The extreme pressures to succeed aren’t limited to India, of course. For years we’ve been reading articles about equally competitive environments in other countries like China.  Even the United States isn’t immune if one thinks about the elite private colleges and top public universities.

Unfortunately, the drive to succeed often follows students into the professional world in unhealthy ways. Several weeks ago, it was reported that a 33-year-old entrepreneur from Hyderabad, India named Lucky Gupta Agarwal took his own life after an app he had been developing failed to achieve the user acceptance and popularity he had anticipated.

The venture had started promisingly enough. After working for a number of years as a software engineer in a large Mumbai-based company, Mr. Agarwal developed a social networking app he named KQingdom that enables users to chat and photo-blog on the same app while earning rewards points for content created.

Mr. Agarwal believed that the features of his app were ones that were missing from Facebook and other social networking options.  He did many things right: He tested the app with fellow techies and social network users.  The app went through two years of development and alpha/beta testing to ensure that it worked smoothly.

When the app was listed on the Google Play store, it earned a 4.8 out of a possible 5.0 rating.

But Agarwal fell victim to over-rosy projections. He claimed to his family, friends and industry colleagues that the app would become more popular than WhatsApp.  He hired a staff of five to assist in the launch of the product.

As it turned out, after being launched in mid-2014 the app failed to garner the publicity or the engagement levels that Agarwal had anticipated. His financial situation deteriorated.  After having to lay off staff and downsize his operations, the entrepreneur sank into a depression that lasted for months before he ended his life several weeks ago.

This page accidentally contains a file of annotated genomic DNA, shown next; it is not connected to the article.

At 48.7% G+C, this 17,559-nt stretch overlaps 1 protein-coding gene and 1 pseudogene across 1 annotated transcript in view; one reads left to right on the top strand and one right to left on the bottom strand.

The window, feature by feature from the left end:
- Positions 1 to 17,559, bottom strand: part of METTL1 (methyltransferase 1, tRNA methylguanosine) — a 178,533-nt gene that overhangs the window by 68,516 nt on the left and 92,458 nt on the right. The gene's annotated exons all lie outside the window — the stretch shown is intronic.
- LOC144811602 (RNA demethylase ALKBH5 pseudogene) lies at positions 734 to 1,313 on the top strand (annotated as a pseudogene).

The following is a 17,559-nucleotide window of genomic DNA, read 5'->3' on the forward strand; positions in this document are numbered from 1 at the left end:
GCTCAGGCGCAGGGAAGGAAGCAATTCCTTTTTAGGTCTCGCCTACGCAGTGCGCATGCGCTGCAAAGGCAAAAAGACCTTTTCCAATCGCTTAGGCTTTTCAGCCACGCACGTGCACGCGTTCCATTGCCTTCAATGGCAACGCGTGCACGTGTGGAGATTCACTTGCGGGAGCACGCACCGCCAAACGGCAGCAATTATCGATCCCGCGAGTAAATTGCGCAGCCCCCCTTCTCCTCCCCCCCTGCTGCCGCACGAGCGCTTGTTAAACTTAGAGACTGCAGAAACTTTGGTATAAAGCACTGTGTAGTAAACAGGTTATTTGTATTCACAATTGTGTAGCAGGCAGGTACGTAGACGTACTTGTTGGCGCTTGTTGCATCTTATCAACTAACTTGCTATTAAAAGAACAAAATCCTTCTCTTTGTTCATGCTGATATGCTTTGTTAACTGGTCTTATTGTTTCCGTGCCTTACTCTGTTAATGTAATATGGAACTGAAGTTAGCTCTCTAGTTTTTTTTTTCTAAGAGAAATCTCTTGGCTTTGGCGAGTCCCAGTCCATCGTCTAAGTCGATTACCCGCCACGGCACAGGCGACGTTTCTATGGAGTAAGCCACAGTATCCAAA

In the wake of the news story, in the social commentary I’ve been reading on LinkedIn and elsewhere it seems that Mr. Agarwal’s situation isn’t an isolated one — even if the measures he ultimately took were unusually drastic. Clearly there are many, many other entrepreneurs who encounter a mismatch between their start-up expectations and the harsh reality.

Simply put, too many entrepreneurs don’t plan for failure even as they work for success. Even if a new product sufficiently fills a market need (whereas many of them fail for this fundamental reason), there’s still the challenge of implementing effective marketing and sales strategies, forging an efficient team of employees working together towards a common goal, and fending off nimble competitors who quickly react to new market moves with countermoves of their own.

And one other thing: Looking out from the safety of a job inside an established business, it’s very easy for a would-be entrepreneur to sense the shortcomings of staying in such an environment.  The siren call of becoming the head of one’s very own business is strong.

Unfortunately, many people are ill-prepared temperamentally to be entrepreneurs; it’s a big reason why so few ventures succeed. For every successful entrepreneur, there must be hundreds who fail — or whose efforts never even remotely achieve the level of success anticipated and hoped for.

Tragic incidents like the Agarwal news story remind us of the potentially tragic consequences.